BAMIT Community Advancement Program and Fund (BCAP)
What is BCAP?
Every day, we see the need for innovative solutions to complex problems in our communities, especially in communities of color. We need the power of community.
The BAMIT Community Advancement Program and Fund (BCAP) was created in conjunction with BAMIT’s 2018 Capstone Weekend in honor of the 50th Anniversary of the MIT Black Student Union (BSU). Recognized with a 2019 Great Dome Award by the MIT Alumni Association, the Capstone was the largest gathering of Black alumni in MIT’s history, demonstrating to one and all the event theme: The Power of Community.
The BCAP supports student proposals for public-service projects that:
- recognize the needs of our underserved communities of color
- leverage the creative talents and innovative ideas of MIT students, and
- marry these needs and ideas with the wealth of knowledge and experience that alumni have to share.
This unique model creates opportunities for students and alumni to use their various and vast talents to make a difference in communities of color, locally and globally. The program and MIT fund are administered by the Ofﬁce of Minority Education (OME).
Our goal is to create a space where MIT students and alumni can address the challenges faced by underserved communities of color in the US and around the globe.
The MIT BCAP fund is endowed, initially by Capstone proceeds, and now by generous contributions from your efforts and those of so many others. Your gift will benefit students for years to come and will allow us to fund an ever increasing amount of students. We could not do what we do without your dedicated support. MIT is a 501(c)(3) institution, and your gift to the MIT BCAP fund is tax-deductible within the limitations of U.S. federal income tax laws. In addition, alumni receive MIT Giving credit.
Thank you for your continued support!
Be the change you wish to see!
BCAP Summer 2022 Featured Project!
Carlos Mercado-Lara Summer 2022 BCAP project was to reinforce the selected teaching curriculums for 10th and 11th grade teachers in Honduras: Physics; Biology; Anatomy and Chemistry. Carlos's plan was incorporating a mix of low-cost reusable materials as well as scientific equipment to revitalize the curricula with hands-on experiments that can be done in a group setting of maximum four students per group.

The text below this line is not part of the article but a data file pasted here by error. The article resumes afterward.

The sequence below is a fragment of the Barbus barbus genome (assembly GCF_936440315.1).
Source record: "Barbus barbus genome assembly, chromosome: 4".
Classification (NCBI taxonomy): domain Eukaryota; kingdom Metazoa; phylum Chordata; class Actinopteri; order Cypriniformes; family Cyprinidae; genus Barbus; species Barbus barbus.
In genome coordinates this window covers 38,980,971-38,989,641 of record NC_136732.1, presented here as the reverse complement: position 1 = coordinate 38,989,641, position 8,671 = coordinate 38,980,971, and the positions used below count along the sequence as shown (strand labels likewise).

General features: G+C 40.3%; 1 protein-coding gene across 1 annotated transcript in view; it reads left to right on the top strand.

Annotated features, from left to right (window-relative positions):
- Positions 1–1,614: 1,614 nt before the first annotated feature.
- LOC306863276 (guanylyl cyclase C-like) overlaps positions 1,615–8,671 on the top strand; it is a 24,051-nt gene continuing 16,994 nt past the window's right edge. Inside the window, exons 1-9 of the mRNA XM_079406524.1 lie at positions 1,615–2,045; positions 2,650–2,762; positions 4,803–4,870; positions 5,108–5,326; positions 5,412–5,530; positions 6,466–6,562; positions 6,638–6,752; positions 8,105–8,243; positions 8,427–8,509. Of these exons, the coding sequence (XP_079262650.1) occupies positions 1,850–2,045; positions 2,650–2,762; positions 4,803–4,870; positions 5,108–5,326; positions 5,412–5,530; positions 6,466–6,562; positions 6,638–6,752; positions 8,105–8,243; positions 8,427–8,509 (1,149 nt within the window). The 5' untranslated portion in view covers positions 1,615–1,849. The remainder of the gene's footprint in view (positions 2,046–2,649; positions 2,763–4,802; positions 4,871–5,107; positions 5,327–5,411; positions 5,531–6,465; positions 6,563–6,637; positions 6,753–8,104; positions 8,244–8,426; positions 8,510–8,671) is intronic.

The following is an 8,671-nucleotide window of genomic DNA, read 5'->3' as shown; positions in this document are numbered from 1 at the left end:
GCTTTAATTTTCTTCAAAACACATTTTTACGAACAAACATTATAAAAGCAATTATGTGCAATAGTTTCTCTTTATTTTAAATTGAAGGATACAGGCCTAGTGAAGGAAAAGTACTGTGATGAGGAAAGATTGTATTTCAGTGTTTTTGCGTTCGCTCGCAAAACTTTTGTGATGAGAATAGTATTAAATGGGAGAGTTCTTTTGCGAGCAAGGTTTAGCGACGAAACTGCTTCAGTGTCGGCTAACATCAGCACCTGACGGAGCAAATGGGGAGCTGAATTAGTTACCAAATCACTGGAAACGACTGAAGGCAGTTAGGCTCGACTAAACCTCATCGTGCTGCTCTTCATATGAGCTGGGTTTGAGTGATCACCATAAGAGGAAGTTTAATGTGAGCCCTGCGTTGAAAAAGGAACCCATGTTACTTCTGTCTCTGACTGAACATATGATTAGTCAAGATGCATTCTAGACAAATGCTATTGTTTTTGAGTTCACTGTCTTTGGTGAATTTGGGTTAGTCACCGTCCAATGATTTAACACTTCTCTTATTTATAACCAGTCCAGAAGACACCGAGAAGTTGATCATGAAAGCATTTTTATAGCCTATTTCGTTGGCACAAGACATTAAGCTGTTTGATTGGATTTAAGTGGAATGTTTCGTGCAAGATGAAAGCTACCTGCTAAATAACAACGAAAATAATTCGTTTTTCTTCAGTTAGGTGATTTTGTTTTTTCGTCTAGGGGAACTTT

Carlos was able to further measure the impact through student and teacher surveys, interviews, and general observations that were made during the class session. Below are the general findings:
- 100% of students found the procedures clear to understand.
- 100% of teachers found the procedures clear to execute.
- 88% of students prefer the activities in group settings.
- 100% of teachers stated that they intend to use these curriculums and derive more lesson plans from them.
- 90% of the groups were able to successfully finish the activities in the time given in class.
- More than 90% of students reported in their written survey that they enjoyed the activity and were excited to have hands-on activity in their class.
Carlos states, "I would like to give special thanks to the OME office and the BCAP fellowship for allowing one of my goals to become realized and I hope my project can inspire underclassmen and alumni to pursue social impact projects."
BCAP Summer 2022 Fellow: Carlos Mercado-Lara
BCAP Program Administrator
DiOnetta Jones Crayton, OME Associate Dean and Director
Gregory Jain, OME Assistant Dean
The BCAP Project Team
Al Tervalon '65, BCAP Project Team Chair
Marie Harton '10, BCAP Fundraising Chair
Cordelia Price '78, SM '82, BCAP Operations Chair
Elaine Harris '78; Michelle Harton SM '83, BCAP Marketing Co-Chairs;
Walt Gibbons '73 & SM '75; Jeffrey T. Anderson '91; Lawrence Bass '75, SM '78; Darryl Fraser '80; Eric McKissack '75; Olumuyiwa Oni '04; Nelly Rosario '94; Emerson Yearwood '80